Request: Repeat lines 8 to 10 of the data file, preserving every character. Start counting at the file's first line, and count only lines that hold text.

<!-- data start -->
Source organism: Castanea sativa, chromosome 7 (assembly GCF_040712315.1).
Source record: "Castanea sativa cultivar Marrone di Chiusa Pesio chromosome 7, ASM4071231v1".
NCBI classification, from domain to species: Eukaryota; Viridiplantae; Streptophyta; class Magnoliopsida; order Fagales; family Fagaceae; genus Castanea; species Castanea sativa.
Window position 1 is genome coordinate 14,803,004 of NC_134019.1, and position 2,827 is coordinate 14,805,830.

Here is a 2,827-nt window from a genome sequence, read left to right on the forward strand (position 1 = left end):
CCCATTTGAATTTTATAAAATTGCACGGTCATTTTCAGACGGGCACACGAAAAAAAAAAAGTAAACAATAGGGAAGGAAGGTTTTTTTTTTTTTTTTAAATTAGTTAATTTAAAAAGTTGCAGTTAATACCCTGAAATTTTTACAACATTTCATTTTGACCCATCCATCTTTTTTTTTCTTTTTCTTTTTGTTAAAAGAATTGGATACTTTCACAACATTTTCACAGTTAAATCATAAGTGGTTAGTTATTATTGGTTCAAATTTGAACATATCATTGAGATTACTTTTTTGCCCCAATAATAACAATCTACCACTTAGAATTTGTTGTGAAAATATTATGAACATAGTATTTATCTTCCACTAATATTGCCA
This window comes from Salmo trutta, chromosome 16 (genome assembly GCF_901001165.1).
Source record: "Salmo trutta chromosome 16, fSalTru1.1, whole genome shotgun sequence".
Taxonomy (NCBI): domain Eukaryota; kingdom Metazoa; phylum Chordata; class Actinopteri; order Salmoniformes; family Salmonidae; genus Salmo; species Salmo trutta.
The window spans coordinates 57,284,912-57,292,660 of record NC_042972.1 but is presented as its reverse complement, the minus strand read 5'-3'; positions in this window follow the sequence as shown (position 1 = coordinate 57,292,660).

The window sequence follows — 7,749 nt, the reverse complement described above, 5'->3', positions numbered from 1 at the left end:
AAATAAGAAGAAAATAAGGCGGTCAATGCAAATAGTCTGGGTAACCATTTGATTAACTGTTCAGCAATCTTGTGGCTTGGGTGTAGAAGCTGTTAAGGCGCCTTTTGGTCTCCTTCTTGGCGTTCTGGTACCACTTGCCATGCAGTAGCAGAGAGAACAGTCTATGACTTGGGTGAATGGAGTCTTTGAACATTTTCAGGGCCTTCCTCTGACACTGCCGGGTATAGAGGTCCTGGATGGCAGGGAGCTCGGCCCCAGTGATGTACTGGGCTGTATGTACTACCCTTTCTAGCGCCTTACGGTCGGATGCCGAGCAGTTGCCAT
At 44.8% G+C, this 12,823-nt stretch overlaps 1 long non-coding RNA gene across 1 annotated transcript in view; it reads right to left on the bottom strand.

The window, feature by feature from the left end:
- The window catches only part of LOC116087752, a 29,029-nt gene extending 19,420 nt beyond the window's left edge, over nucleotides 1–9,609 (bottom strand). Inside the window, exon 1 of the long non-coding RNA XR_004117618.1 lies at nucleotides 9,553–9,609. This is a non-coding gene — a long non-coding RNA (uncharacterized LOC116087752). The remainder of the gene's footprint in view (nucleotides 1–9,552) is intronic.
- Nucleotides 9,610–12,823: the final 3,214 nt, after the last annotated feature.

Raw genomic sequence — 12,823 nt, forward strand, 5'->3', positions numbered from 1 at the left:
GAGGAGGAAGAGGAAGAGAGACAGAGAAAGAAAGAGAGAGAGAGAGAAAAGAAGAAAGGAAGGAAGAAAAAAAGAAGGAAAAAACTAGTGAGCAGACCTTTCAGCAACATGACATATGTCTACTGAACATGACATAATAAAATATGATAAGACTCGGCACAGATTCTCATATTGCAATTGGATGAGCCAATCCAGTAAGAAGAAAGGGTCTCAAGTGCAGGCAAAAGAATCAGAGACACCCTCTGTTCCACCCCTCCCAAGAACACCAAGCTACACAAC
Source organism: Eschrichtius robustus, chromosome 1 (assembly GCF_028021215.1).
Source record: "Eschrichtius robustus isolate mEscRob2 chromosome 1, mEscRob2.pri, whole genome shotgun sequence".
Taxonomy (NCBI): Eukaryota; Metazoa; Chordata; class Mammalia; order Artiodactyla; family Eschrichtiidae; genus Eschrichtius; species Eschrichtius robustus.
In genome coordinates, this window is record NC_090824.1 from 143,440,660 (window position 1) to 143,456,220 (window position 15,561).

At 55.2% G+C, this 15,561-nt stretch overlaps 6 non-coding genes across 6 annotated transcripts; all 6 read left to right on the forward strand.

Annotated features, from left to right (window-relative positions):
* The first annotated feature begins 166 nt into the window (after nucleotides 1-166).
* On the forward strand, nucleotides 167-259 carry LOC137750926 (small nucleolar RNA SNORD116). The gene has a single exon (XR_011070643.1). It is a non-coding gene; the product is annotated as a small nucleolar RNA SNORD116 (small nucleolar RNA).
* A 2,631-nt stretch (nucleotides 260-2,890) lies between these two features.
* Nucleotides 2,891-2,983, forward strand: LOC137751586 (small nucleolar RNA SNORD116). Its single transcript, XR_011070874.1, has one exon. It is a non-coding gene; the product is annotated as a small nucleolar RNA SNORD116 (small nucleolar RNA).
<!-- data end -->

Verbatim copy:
Source record: "Salmo trutta chromosome 16, fSalTru1.1, whole genome shotgun sequence".
Taxonomy (NCBI): domain Eukaryota; kingdom Metazoa; phylum Chordata; class Actinopteri; order Salmoniformes; family Salmonidae; genus Salmo; species Salmo trutta.
The window spans coordinates 57,284,912-57,292,660 of record NC_042972.1 but is presented as its reverse complement, the minus strand read 5'-3'; positions in this window follow the sequence as shown (position 1 = coordinate 57,292,660).